Open Courses in the Department of Physics & Astronomy


Open Educational Resources

Open educational resources (OER) offer significant opportunities for customizing instruction and for making education more affordable. Many instructors create their own teaching materials, for example, by writing their own lecture notes and designing their own homework problem questions. Using exclusively OER course materials and making these available to the public with a creative commons license is the defining characteristic of an open course.

Why We Create and Use OER: A Little History

Stefan Reinsberg and Georg Rieger started this journey when the Department of Physics & Astronomy (PHAS) decided to offer a distance education section of Introductory Physics (PHYS 100). This is an algebra-based physics course that students take if they do not have Physics 12. The first distance education offering, early in 2013, used a commercial (paper) textbook, a commercial online homework platform, and custom modules derived from the classroom activities in the corresponding face-to-face sections that were posted on UBC’s Connect LMS (Blackboard). In addition, students needed to come to campus once a week to do the lab. We quickly decided that we needed a better integrated course and online labs with take-home experiments. 

The solution came in form of the open textbook from openstax and the edge.edX platform. With the help of four graduate students, Reinsberg and Rieger were able to import and customize the textbook chapters into weekly reading assignments with embedded quizzes. They created weekly homework assignments based on the end-of-chapter problems in the open textbook and adopted the open course for face-to-face sections as well. Their rationale for doing all of this is fully explained in this short UBC Teaching & Learning Enhancement Fund article.

To assess the impact on students, they ran a survey and focus group interviews. The data revealed that in addition to saving costs, the customization of the reading made the textbook more relevant for students. As well, the data showed that OER can make a course more equitable, since not all students can afford to purchase course materials for all of their courses. More details about the survey can be found in this research article.

Things have evolved from there: with funds from the teaching and learning enhancement fund (TLEF) and the OER fund, Reinsberg and Rieger created customized videos and take-home (online) labs for the course. They integrated simulations from PhET directly into the readings and solution videos for difficult examples into the homework. Based on the successful template of Introductory Physics, Rieger led the transformation of two more courses into open courses using the same integrated format on edge.edX : calculus-based dynamics course (PHYS 117) and calculus-based introductory Electricity & Magnetism course (the PHAS course title is: PHYS 118: Electricity, Light and Radiation). These two courses follow a typical first-year physics curriculum reflected in many North American textbooks, including openstax.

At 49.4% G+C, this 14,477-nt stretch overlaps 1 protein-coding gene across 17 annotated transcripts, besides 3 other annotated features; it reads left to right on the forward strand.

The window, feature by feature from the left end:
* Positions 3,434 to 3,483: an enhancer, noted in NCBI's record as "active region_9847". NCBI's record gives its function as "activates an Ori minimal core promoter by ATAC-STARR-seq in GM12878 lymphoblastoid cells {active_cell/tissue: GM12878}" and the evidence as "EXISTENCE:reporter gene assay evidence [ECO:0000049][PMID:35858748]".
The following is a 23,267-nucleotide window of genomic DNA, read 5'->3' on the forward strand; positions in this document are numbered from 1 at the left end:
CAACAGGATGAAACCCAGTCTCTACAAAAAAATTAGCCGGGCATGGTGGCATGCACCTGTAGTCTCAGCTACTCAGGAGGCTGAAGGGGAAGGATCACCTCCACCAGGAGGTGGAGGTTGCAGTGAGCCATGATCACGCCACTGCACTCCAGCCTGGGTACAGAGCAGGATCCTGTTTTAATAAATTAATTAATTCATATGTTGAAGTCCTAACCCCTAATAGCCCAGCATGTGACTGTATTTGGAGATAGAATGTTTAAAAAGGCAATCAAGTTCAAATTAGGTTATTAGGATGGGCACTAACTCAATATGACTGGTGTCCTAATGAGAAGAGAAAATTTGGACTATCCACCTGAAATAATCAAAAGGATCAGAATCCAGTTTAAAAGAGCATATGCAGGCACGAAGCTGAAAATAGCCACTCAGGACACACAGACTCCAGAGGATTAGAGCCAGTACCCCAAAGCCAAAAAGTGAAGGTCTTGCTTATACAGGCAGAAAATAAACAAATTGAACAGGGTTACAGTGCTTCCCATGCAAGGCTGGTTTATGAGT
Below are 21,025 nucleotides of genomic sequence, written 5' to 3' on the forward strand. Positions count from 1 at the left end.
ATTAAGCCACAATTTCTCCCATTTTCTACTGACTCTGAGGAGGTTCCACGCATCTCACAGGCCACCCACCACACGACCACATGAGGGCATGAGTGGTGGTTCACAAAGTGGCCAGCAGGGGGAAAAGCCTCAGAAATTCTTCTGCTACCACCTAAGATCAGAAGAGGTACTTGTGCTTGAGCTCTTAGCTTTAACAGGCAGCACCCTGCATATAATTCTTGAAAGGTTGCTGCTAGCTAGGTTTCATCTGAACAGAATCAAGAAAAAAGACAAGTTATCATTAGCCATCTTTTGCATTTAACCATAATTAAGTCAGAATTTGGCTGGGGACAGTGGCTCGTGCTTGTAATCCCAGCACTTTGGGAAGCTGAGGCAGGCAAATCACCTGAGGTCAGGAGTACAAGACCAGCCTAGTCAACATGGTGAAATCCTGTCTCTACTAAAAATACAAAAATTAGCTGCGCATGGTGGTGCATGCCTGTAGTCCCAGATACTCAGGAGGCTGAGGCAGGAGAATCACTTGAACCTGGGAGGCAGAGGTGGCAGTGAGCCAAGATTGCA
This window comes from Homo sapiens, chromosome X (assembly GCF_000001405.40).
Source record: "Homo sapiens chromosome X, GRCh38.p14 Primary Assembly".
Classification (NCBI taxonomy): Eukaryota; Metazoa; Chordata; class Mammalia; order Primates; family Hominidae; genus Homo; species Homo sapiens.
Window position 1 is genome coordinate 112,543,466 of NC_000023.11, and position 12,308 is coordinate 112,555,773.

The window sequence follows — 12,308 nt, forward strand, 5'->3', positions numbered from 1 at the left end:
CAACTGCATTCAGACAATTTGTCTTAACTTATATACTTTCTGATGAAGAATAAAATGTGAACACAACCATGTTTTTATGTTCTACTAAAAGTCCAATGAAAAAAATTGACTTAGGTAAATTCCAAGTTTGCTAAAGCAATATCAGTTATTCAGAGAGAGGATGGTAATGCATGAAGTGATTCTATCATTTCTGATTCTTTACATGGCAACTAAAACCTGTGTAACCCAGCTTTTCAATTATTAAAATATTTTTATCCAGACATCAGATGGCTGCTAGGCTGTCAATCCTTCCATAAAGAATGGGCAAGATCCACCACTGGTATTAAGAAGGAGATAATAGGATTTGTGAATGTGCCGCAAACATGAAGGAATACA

Having the three open courses available during the covid-19 pandemic was invaluable as these courses could be reliably accessed from anywhere in the world.

Georg Rieger is currently working with Erfan Rezaie on the transformation of a fourth course into an open course, Energy and Waves (PHYS 131), which will impact about 1600 students per year.


About PHAS Open Education Courses

In summary, we currently have three large open courses in our undergraduate program: Introductory Physics (PHYS 100 - course + online labs), Dynamics and Waves (PHYS 117), and Electricity, Light and Radiation (PHYS 118). 

The three courses share the same design features:

  • All course materials are integrated on edge.edX
  • Weekly structure with reading – lecture – tutorial – homework subsections.
  • Customized chapters from the openstax physics textbook integrated with reading quizzes
  • Lecture activities in form of concept questions and open response questions using randomized numbers
  • Tutorial activities in form of concept questions and open response questions using randomized numbers
  • Homework sets with concept questions and open response questions using randomized numbers


PHAS Open-Education Course Links

Below we share all three courses. They all have creative commons attribution (no commercial use). You may copy all materials that you find useful and modify them as you see fit. The links below take you directly into the course. You will need to register an account on edge.edX (note: not If your institution runs open edX, you can import the entire course directly. For the course import files (in tar.gz format), please make a request to Georg Rieger at

  1. Physics 100 online project lab 
  2. PHYS 100 (with electricity and circuits)
  3. PHYS 117
  4. PHYS 118

If you have any questions re: these resources, please contact Georg Rieger at

Open Course Resources

UBC OER Collection: Explore UBC Curated Open Educational Resources.

About the UBC OER Fund: The UBCV OER Fund aims to support affordable and inclusive access to learning materials through the adoption, adaptation, development, and integration of open educational resources in UBCV credit courses. See link for more information about 2023 OER Grants available to the UBC-V community.

BCcampus: Browse the BCcampus collection of Open Access Education Resources and their new B.C. Open Collection

edX Support: UBC's guide on how to run edX edge.